India has joined the European Union and other trading partners of the United States in imposing retaliating against Trump administration’s tariff hikes on steel and Aluminum.
The Asian giant on Thursday imposed import duties on a variety of goods, including almonds, apples and some metal products coming from the United States.
It is a $241 million measure that matches the amount of steel and aluminum import duty expected to be collected from India by the United States through the tariffs imposed by the Trump administration earlier this year. More than a third of the figure comes from almonds; India is the world’s biggest buyer of U.S.-grown almonds.
India finalized its decision during a week when the global trade war escalated, with the United States enacting $50 billion in tariffs on Chinese goods and the European Union imposing $3 billion in levies on such products as U.S.-made bourbon, peanut butter and Harley-Davidson motorcycles.
Trump has erroneously called out India for its “100 percent” tariffs on Harleys; in fact India lowered its tariffs on high-end motorcycles from a range of 60 to 75 percent to 50 percent. The new tariffs will go into effect Aug. 4
Economists noted that the amount of money involved with India’s levies dwarfed in comparison with that of China — U.S.-India trade was $114 billion in 2016, while U.S.-China trade was $648.5 billion — but that the gesture had important symbolism and could presage further strain between the two friendly democracies at a time when their diplomats are working to deepen military ties.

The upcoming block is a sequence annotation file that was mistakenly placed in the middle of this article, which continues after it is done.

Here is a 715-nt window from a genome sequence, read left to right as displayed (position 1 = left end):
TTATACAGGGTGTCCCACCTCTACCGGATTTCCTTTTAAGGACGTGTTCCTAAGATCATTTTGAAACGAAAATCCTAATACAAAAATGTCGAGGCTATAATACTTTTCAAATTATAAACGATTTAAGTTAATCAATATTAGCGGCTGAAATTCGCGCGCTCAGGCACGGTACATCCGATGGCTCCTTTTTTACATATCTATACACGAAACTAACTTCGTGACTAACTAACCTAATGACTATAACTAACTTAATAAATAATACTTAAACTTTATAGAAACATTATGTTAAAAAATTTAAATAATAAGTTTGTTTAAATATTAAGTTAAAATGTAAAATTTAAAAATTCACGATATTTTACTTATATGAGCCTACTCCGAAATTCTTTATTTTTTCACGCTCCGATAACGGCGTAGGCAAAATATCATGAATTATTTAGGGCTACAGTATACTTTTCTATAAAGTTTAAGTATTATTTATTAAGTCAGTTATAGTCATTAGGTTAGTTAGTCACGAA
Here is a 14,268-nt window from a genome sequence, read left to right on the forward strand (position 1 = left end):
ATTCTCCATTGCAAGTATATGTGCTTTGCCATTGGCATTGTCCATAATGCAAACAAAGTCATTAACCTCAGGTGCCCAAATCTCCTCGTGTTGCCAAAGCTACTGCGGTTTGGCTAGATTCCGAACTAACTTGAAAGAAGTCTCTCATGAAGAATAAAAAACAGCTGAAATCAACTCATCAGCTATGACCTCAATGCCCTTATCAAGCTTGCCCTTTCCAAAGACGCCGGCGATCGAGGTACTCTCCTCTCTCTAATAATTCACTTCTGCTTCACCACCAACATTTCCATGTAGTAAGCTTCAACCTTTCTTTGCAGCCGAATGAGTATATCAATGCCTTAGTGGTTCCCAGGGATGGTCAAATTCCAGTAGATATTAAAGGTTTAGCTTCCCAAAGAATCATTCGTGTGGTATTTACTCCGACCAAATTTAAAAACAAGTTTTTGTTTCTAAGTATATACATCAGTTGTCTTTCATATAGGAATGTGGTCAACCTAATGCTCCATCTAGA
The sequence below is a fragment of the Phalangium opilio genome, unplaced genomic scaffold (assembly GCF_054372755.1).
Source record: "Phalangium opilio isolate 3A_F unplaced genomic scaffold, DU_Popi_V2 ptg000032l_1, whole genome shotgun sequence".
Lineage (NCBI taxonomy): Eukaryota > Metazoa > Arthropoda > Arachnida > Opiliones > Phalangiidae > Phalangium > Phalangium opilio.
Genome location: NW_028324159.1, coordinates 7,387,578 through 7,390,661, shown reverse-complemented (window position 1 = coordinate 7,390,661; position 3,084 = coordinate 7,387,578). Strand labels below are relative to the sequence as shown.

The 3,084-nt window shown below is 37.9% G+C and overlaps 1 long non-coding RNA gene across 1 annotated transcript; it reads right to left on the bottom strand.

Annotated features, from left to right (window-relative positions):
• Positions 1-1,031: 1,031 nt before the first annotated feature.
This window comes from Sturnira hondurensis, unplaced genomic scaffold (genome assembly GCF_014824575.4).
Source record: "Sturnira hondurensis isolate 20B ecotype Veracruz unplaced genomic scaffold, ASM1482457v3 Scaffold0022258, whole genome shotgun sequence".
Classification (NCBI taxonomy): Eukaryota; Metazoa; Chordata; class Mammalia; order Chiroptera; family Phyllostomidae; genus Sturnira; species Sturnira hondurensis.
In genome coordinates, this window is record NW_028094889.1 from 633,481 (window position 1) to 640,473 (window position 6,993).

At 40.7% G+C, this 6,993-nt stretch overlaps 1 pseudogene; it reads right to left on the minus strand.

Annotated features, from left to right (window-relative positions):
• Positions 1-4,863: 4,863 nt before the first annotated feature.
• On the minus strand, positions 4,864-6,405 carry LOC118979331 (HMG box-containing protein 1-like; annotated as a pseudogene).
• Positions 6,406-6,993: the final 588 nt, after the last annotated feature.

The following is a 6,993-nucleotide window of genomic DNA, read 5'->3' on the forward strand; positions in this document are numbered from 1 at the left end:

The Office of the U.S. Trade Representative said in April that the U.S. trade deficit with India had fallen to $23 billion in 2017, a 6 percent decrease, as U.S. goods exported to India rose nearly $26 billion, up 18 percent from the previous year. The United States’ trade deficit with China last year, by comparison, was $376 billion.
India had sought to be exempt from the new U.S. tariffs on steel and aluminum, arguing that its exports were small in comparison with other countries’, but got nowhere.
Trade representatives from India and the United States are to meet in New Delhi next week. Indian-U.S. trade relations are thorny even in the best of times, analysts say, with the United States pushing for market access and voicing concerns over intellectual property rights, while India wants protections for its citizens on foreign worker visas.
Experts say that the Trump administration has been focused on poultry and pork imports as well as India’s imposition of price controls on medical devices.